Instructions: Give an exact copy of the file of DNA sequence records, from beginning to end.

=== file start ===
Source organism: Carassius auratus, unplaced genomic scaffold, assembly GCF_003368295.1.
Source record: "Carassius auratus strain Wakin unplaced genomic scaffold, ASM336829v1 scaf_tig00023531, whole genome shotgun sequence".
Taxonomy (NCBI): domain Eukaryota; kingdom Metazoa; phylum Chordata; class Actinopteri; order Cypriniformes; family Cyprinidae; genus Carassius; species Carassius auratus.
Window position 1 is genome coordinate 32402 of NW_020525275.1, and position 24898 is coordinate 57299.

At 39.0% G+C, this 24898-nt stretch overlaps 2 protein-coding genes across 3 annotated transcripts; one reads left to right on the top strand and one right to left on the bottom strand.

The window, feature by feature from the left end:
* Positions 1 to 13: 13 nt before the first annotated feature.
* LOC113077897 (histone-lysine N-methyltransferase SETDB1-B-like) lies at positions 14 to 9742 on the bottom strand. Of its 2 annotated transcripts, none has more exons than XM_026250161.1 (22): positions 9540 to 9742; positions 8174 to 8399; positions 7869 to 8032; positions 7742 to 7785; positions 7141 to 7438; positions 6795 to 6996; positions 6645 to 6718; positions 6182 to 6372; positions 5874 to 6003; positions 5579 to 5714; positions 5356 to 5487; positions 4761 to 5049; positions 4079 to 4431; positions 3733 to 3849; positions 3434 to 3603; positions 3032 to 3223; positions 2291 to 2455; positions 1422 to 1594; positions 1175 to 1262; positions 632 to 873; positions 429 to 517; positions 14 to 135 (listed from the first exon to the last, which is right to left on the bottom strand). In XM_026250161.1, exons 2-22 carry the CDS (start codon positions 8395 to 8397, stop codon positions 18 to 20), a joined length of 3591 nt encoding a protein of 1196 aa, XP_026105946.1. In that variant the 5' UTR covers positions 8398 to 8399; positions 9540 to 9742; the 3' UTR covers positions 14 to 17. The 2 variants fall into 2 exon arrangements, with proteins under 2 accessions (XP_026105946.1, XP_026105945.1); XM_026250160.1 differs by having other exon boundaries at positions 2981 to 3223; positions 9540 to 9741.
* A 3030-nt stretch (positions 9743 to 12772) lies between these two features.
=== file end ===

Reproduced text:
Source organism: Carassius auratus, unplaced genomic scaffold, assembly GCF_003368295.1.
Source record: "Carassius auratus strain Wakin unplaced genomic scaffold, ASM336829v1 scaf_tig00023531, whole genome shotgun sequence".
Taxonomy (NCBI): domain Eukaryota; kingdom Metazoa; phylum Chordata; class Actinopteri; order Cypriniformes; family Cyprinidae; genus Carassius; species Carassius auratus.
Window position 1 is genome coordinate 32402 of NW_020525275.1, and position 24898 is coordinate 57299.

At 39.0% G+C, this 24898-nt stretch overlaps 2 protein-coding genes across 3 annotated transcripts; one reads left to right on the top strand and one right to left on the bottom strand.

The window, feature by feature from the left end:
* Positions 1 to 13: 13 nt before the first annotated feature.
* LOC113077897 (histone-lysine N-methyltransferase SETDB1-B-like) lies at positions 14 to 9742 on the bottom strand. Of its 2 annotated transcripts, none has more exons than XM_026250161.1 (22): positions 9540 to 9742; positions 8174 to 8399; positions 7869 to 8032; positions 7742 to 7785; positions 7141 to 7438; positions 6795 to 6996; positions 6645 to 6718; positions 6182 to 6372; positions 5874 to 6003; positions 5579 to 5714; positions 5356 to 5487; positions 4761 to 5049; positions 4079 to 4431; positions 3733 to 3849; positions 3434 to 3603; positions 3032 to 3223; positions 2291 to 2455; positions 1422 to 1594; positions 1175 to 1262; positions 632 to 873; positions 429 to 517; positions 14 to 135 (listed from the first exon to the last, which is right to left on the bottom strand). In XM_026250161.1, exons 2-22 carry the CDS (start codon positions 8395 to 8397, stop codon positions 18 to 20), a joined length of 3591 nt encoding a protein of 1196 aa, XP_026105946.1. In that variant the 5' UTR covers positions 8398 to 8399; positions 9540 to 9742; the 3' UTR covers positions 14 to 17. The 2 variants fall into 2 exon arrangements, with proteins under 2 accessions (XP_026105946.1, XP_026105945.1); XM_026250160.1 differs by having other exon boundaries at positions 2981 to 3223; positions 9540 to 9741.
* A 3030-nt stretch (positions 9743 to 12772) lies between these two features.